Cogeneration reduces energy costs for hospitals in Chile

Cogeneration unit in hospital

Cogneration unit in the regional hospital of Coyhaique, Photo: Hugo Muñoz, Programm 4e GIZ Chile

Coyhaique is a small, lively town in southern Chile. Home to 40,000 residents, the town serves as the supply hub for central Patagonia with a catchment area covering hundreds of kilometres. As in other parts of Chile, the heating fuel used by most private homes in this region during the long winters includes damp firewood. Public buildings are equipped with liquid gas containers for generating heat. Other heating methods are relatively expensive: electricity for households in Patagonia costs around 0.22 €/kWh. The combination of wood heating, industrial emissions and traffic has turned Coyhaique into one of the most contaminated cities in all of Latin America. A study conducted by the University of Chile found that the level of fine dust pollution reached 882 micrograms per cubic metre in the winter of 2015, compared to ‘just’ 722 in Beijing during the same period.

Photo of regional hospital

This is one of the factors that has led the Chilean Government to declare the introduction of efficient and climate-friendly technologies as one of its priorities. There have been notable achievements in recent years thanks to the increased use of renewable energies. As efforts are being made to further enhance energy efficiency, national energy policies are now placing greater emphasis on cogeneration. This shift has also been bolstered by the operating results from the plants installed in three public hospitals as part of a pilot project. The hospitals selected for this project are situated in various climate zones: one is in the capital of Santiago, another in Coyhaique and the third in Punta Arenas along the Strait of Magellan. The project was funded by the International Climate Initiative (IKI) of the German Federal Ministry for the Environment, Nature Conservation, Building and Nuclear Safety (BMUB) and implemented by the Deutsche Gesellschaft für Internationale Zusammenarbeit (GIZ) GmbH together with the Chilean ministries of energy and health and the Chilean Energy Efficiency Agency (AChEE) in 2014 and 2015. The Berlin Energy Agency (BEA) conducted the feasibility study for implementing the cogeneration plants in the three hospitals in 2011 and 2012.

cogeneration in Chile

After just one year of operation, the results achieved by the cogeneration plant in Coyhaique proved spectacular. Approximately EUR 250,000 in energy costs could be saved compared to the previous year. The hospital itself is using the electricity generated by the plant. Additionally, warm water is being recirculated into the distribution network using two heat exchangers, eliminating the need for large collection tanks as well as reducing heat losses. A Chilean installation company carried out the detailed planning work and also installed and integrated the plant in the regional hospital.

Smog over the city

Current state of cogeneration plants in Chile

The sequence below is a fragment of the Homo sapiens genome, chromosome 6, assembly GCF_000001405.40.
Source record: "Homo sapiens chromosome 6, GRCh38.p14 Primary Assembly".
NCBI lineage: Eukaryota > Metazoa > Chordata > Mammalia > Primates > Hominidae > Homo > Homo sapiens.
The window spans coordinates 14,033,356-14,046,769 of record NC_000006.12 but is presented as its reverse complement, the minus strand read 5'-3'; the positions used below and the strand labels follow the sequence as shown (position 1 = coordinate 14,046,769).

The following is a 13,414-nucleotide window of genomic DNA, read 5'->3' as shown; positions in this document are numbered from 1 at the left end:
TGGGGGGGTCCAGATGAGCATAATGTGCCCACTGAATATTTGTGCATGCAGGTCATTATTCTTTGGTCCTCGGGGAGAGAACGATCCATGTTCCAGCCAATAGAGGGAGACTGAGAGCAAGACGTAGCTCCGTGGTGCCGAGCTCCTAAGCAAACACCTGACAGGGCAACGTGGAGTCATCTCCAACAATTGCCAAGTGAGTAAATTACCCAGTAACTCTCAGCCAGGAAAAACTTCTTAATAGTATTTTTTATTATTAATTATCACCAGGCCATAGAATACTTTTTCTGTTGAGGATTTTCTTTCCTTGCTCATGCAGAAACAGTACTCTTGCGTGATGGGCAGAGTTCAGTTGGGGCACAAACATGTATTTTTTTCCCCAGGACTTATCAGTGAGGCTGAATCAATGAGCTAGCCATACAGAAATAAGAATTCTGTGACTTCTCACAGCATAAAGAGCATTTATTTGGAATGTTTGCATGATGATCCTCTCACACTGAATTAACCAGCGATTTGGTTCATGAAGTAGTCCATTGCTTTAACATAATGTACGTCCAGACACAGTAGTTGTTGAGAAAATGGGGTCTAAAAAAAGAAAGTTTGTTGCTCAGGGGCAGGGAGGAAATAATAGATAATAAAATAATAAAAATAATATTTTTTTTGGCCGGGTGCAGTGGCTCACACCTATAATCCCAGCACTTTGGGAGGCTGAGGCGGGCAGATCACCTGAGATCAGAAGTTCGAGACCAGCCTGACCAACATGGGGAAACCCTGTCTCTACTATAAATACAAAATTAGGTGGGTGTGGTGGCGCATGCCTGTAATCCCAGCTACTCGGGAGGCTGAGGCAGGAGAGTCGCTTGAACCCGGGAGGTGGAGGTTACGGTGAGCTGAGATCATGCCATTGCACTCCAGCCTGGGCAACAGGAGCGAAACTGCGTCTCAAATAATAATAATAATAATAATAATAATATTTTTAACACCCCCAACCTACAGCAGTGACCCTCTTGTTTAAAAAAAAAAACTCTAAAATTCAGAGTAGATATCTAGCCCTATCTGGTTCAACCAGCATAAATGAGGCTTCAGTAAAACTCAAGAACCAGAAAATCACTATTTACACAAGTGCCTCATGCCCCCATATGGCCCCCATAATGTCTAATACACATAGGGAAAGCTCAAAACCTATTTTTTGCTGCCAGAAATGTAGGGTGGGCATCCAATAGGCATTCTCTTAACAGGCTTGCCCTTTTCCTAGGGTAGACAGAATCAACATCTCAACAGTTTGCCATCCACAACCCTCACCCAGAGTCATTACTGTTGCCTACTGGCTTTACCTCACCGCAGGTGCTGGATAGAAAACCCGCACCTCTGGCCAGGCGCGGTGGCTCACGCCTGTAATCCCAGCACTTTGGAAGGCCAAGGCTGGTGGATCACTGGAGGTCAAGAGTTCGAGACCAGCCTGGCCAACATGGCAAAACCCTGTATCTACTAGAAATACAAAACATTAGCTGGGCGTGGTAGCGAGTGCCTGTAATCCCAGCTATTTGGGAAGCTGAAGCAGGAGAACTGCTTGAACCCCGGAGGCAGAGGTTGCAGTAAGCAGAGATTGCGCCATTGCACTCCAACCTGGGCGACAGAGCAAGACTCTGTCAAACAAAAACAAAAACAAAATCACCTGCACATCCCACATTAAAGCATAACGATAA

According to the Chilean Energy Efficiency Agency AChEE, 41 cogeneration plants with a total capacity of 1.5 GW are operational in Chile, most of which serve the paper and cellulose industries. However, the majority of these were installed in the 1950s and 1960s and are no longer considered efficient by today’s standards. In terms of, only five plants within the capacity range of 50 kWel to 2 MWel that is particularly relevant for industrial and commercial applications were operational in Chile at the end of 2014, with a total combined capacity of 5.5 MWel. Many of these, too, are more than 15 years old.

two men installing the unitUntil recently, the requirements for installing and operating cogeneration plants were determined by the Electricity and Fuel Authority SEC (Superintendencia de Electricidad y Combustibles) on a case-by-case basis. Now, however, the regulatory conditions covering installation and commissioning are being streamlined and standardised with GIZ’s support. German DIN standards are set to serve as a basis for the approval of cogeneration plant components for the Chilean market. At the same time, a checklist that will outline the steps required to implement cogeneration projects in Chile is being created in cooperation with the SEC.

From a business perspective, this is an interesting time for the cogeneration market in Chile. Market activity promises to be vibrant in the coming years on account of high economic potential, improved regulatory conditions and falling prices for natural gas on the global market. With the pilot plants in the public hospitals having generated positive reactions, additional measures for promoting cogeneration in Chile are currently being initiated. In the medium term, the aim is to spread Chile’s experiences with efficient cogeneration plants to its neighbours Argentina, Bolivia and Peru. At present, this situation is creating markets in South America that could prove attractive for suppliers of cogeneration plants, components and engineering services from Germany.

Table with results of the unit